By January 2010, IFRA had instituted a ban on a long list of perfume ingredients crucial to iconic perfumes such as Chanel No. 5, Joy, and Mitsouko. This prompted Paris-based perfume historian Octavian Coifan to declare that “twentieth-century perfumery will become history.” The situation is looking even more dire now. At the time of this writing, in 2013, the EU is proposing severer restrictions on even more natural ingredients used in perfumery, to which perfumer Frédéric Malle of Éditions de Parfums de Frédéric Malle has responded, “If this law goes ahead I am finished, as my perfumes are all filled with these ingredients.” He speaks for most perfume lovers, for whom perfume is more than an accessory—it is personal memory, cultural history, and art.
Perfume is inherently fragile and evanescent, but these regulations that were affecting the very DNA of perfume made seeking out vintage perfume even more urgent for me: Time was running out to discover their disappearing styles and stories. I wanted to smell as many vintage perfumes as I could before they were gone forever. Thanks to eBay, estate sales, Ye Olde Junque Shoppes, online purveyors, and decanted samples from readers of my blog, Yesterday’s Perfume, many of these originals became mine. As I was collecting vintage, I was still seeking out contemporary perfume, but I felt there was time to learn about the new.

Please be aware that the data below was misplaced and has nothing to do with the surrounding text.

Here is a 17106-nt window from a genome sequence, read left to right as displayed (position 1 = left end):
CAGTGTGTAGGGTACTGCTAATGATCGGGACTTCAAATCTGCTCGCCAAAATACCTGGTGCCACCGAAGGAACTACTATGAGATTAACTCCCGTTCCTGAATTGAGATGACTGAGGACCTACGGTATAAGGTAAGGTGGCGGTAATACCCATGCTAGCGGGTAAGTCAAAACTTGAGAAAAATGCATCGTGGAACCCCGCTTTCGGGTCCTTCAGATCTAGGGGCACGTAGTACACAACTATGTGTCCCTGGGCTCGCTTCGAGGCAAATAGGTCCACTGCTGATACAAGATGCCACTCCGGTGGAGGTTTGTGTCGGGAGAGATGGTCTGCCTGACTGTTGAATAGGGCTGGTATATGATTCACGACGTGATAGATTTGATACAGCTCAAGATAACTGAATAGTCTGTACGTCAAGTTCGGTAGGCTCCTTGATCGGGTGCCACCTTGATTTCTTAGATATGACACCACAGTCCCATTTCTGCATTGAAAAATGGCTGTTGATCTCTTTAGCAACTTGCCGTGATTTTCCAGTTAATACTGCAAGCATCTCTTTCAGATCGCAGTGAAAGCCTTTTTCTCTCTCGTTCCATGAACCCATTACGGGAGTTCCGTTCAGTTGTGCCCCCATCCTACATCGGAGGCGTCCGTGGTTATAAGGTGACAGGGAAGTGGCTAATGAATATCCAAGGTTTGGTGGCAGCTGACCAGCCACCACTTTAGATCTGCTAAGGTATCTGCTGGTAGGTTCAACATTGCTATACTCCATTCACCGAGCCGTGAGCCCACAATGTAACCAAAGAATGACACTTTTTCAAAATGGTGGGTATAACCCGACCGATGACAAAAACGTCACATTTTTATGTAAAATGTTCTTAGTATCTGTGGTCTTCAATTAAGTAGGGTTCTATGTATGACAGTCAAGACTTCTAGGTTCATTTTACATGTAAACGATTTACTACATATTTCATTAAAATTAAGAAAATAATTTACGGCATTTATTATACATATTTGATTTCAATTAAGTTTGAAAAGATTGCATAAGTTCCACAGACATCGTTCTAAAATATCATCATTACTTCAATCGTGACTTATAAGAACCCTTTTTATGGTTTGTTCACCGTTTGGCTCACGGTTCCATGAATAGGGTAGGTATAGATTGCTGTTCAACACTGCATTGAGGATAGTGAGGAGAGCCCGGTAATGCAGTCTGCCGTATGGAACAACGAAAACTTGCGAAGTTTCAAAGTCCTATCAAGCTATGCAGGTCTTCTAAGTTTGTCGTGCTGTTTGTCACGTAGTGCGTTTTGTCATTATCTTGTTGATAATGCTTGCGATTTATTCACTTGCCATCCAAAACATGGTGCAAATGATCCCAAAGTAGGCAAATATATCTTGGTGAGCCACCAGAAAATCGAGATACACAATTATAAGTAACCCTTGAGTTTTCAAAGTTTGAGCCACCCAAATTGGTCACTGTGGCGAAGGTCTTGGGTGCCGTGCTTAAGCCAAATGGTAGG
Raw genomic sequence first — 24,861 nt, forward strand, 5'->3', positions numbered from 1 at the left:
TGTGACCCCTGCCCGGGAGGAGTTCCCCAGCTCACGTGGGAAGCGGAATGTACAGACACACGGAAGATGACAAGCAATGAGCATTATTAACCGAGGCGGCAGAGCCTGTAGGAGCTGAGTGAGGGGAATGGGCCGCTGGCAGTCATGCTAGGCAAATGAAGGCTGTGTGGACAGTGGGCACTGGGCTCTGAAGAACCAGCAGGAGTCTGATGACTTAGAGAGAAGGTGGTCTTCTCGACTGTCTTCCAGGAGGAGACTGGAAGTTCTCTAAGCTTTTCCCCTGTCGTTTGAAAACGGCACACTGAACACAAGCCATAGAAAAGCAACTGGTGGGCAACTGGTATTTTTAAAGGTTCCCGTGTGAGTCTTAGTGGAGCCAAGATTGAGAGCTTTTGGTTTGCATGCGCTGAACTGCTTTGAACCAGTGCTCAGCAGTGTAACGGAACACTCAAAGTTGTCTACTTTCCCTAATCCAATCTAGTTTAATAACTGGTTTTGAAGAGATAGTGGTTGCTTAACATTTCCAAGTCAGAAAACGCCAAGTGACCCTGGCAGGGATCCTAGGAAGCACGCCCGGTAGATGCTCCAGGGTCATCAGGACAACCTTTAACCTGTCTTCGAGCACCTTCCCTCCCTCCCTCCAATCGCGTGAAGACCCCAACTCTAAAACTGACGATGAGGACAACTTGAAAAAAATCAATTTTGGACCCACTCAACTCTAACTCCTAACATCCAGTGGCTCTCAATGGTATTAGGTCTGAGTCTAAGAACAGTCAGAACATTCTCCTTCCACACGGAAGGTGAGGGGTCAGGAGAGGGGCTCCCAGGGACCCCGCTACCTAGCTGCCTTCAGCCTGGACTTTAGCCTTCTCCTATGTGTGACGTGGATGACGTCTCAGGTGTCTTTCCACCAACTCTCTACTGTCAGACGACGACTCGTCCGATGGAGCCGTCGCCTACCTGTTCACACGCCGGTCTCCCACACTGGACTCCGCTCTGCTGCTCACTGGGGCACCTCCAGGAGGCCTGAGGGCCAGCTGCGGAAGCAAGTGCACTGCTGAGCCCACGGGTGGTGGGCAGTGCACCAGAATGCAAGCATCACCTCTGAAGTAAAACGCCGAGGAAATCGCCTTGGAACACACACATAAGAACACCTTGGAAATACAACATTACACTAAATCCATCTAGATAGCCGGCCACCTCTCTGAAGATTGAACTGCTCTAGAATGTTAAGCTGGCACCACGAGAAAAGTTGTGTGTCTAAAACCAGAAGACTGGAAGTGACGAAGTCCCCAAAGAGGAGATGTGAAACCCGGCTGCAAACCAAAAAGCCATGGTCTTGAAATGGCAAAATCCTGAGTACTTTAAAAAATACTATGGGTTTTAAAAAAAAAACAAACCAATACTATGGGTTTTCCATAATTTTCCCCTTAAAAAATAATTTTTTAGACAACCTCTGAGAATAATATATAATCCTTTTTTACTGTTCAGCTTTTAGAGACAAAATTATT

My obsession started off small—a decant of vintage perfume here, a bid on a full bottle of perfume on eBay there. But the flame soon grew into a conflagration, if not a full-scale, five-alarm fire, stoked by perfume books, blogs and forums, and conversations with other perfume lovers. Ironically, I would come to learn a great deal from most of my scent interlocutors through the pale light of my computer screen, my love for something so visceral facilitated through the virtual. Soon enough, my romance with what Octavian Coifan calls the “Eighth Art” was in full bloom.